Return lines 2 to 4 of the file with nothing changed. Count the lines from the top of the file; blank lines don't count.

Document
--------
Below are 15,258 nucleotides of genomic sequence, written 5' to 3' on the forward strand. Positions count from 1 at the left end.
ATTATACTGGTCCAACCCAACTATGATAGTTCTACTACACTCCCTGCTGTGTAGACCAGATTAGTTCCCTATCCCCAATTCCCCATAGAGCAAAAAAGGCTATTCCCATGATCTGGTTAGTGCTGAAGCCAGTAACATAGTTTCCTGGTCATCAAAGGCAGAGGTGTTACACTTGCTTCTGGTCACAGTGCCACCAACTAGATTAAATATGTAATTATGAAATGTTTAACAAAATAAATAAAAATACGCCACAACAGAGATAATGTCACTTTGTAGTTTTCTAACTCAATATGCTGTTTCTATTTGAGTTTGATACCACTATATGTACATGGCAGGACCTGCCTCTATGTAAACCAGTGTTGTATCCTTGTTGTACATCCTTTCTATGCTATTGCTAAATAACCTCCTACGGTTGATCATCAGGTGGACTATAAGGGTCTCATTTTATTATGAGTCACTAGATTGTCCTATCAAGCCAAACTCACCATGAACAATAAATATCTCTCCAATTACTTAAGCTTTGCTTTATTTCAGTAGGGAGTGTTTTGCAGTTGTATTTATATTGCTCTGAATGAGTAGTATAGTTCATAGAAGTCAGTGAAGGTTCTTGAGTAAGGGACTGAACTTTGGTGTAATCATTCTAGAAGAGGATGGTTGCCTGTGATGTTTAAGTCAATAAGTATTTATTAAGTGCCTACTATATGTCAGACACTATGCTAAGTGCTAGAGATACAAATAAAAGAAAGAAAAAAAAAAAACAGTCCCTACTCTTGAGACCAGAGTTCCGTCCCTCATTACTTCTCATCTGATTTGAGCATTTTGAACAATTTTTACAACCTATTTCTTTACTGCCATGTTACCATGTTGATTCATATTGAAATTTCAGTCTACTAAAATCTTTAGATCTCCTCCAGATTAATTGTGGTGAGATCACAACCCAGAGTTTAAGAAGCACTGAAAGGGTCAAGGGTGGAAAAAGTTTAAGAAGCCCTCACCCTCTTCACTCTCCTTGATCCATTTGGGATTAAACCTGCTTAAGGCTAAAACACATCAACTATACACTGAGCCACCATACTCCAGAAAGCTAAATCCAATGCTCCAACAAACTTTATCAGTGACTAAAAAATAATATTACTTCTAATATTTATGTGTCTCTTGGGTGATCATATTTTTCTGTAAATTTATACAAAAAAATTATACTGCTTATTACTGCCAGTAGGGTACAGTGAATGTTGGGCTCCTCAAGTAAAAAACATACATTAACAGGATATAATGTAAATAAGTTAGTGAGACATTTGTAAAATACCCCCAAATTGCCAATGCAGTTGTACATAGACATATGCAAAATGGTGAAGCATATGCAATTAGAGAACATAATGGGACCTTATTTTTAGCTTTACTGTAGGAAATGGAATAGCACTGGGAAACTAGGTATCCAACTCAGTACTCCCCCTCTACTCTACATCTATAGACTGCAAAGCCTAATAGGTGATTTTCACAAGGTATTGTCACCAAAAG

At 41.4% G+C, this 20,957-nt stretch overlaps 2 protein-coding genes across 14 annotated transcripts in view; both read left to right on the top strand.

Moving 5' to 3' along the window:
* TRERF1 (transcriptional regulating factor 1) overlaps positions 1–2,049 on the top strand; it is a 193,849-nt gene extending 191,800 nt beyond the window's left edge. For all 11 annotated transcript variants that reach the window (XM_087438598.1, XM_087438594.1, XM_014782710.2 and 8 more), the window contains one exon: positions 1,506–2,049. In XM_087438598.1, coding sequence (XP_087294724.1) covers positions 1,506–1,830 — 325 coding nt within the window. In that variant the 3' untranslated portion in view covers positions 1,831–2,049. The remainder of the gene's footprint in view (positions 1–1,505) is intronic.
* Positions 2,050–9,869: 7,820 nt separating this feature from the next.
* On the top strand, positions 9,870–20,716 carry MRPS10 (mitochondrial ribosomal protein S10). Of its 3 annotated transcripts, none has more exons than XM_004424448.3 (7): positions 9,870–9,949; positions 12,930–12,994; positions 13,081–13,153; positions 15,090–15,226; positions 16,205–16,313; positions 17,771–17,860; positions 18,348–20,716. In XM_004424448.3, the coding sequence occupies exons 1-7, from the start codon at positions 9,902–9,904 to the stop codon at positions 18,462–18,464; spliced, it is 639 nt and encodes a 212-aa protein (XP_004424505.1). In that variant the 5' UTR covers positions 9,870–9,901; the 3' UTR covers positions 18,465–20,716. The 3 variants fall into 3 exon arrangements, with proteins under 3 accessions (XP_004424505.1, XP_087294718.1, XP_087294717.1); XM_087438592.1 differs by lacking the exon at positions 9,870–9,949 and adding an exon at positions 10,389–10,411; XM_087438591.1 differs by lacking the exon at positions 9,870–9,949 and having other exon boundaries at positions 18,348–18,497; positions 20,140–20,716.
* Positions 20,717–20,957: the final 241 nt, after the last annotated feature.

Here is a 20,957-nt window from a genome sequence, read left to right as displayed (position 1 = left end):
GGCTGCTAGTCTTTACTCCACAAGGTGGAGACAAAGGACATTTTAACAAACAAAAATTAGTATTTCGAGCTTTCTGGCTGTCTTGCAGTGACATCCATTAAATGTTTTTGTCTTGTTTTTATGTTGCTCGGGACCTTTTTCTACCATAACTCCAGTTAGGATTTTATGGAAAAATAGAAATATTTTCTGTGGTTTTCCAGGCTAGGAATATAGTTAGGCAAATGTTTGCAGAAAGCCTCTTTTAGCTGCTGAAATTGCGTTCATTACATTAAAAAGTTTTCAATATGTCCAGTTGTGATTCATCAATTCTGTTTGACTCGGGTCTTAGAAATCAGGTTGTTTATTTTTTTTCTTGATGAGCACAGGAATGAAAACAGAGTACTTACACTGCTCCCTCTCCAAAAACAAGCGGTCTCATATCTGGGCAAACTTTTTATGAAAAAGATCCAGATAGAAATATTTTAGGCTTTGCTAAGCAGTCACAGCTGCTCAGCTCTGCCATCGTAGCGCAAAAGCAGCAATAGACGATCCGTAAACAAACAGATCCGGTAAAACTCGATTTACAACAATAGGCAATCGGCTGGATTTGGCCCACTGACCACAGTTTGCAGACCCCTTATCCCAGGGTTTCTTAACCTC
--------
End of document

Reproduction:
ATTATACTGGTCCAACCCAACTATGATAGTTCTACTACACTCCCTGCTGTGTAGACCAGATTAGTTCCCTATCCCCAATTCCCCATAGAGCAAAAAAGGCTATTCCCATGATCTGGTTAGTGCTGAAGCCAGTAACATAGTTTCCTGGTCATCAAAGGCAGAGGTGTTACACTTGCTTCTGGTCACAGTGCCACCAACTAGATTAAATATGTAATTATGAAATGTTTAACAAAATAAATAAAAATACGCCACAACAGAGATAATGTCACTTTGTAGTTTTCTAACTCAATATGCTGTTTCTATTTGAGTTTGATACCACTATATGTACATGGCAGGACCTGCCTCTATGTAAACCAGTGTTGTATCCTTGTTGTACATCCTTTCTATGCTATTGCTAAATAACCTCCTACGGTTGATCATCAGGTGGACTATAAGGGTCTCATTTTATTATGAGTCACTAGATTGTCCTATCAAGCCAAACTCACCATGAACAATAAATATCTCTCCAATTACTTAAGCTTTGCTTTATTTCAGTAGGGAGTGTTTTGCAGTTGTATTTATATTGCTCTGAATGAGTAGTATAGTTCATAGAAGTCAGTGAAGGTTCTTGAGTAAGGGACTGAACTTTGGTGTAATCATTCTAGAAGAGGATGGTTGCCTGTGATGTTTAAGTCAATAAGTATTTATTAAGTGCCTACTATATGTCAGACACTATGCTAAGTGCTAGAGATACAAATAAAAGAAAGAAAAAAAAAAAACAGTCCCTACTCTTGAGACCAGAGTTCCGTCCCTCATTACTTCTCATCTGATTTGAGCATTTTGAACAATTTTTACAACCTATTTCTTTACTGCCATGTTACCATGTTGATTCATATTGAAATTTCAGTCTACTAAAATCTTTAGATCTCCTCCAGATTAATTGTGGTGAGATCACAACCCAGAGTTTAAGAAGCACTGAAAGGGTCAAGGGTGGAAAAAGTTTAAGAAGCCCTCACCCTCTTCACTCTCCTTGATCCATTTGGGATTAAACCTGCTTAAGGCTAAAACACATCAACTATACACTGAGCCACCATACTCCAGAAAGCTAAATCCAATGCTCCAACAAACTTTATCAGTGACTAAAAAATAATATTACTTCTAATATTTATGTGTCTCTTGGGTGATCATATTTTTCTGTAAATTTATACAAAAAAATTATACTGCTTATTACTGCCAGTAGGGTACAGTGAATGTTGGGCTCCTCAAGTAAAAAACATACATTAACAGGATATAATGTAAATAAGTTAGTGAGACATTTGTAAAATACCCCCAAATTGCCAATGCAGTTGTACATAGACATATGCAAAATGGTGAAGCATATGCAATTAGAGAACATAATGGGACCTTATTTTTAGCTTTACTGTAGGAAATGGAATAGCACTGGGAAACTAGGTATCCAACTCAGTACTCCCCCTCTACTCTACATCTATAGACTGCAAAGCCTAATAGGTGATTTTCACAAGGTATTGTCACCAAAAG

At 41.4% G+C, this 20,957-nt stretch overlaps 2 protein-coding genes across 14 annotated transcripts in view; both read left to right on the top strand.

Moving 5' to 3' along the window: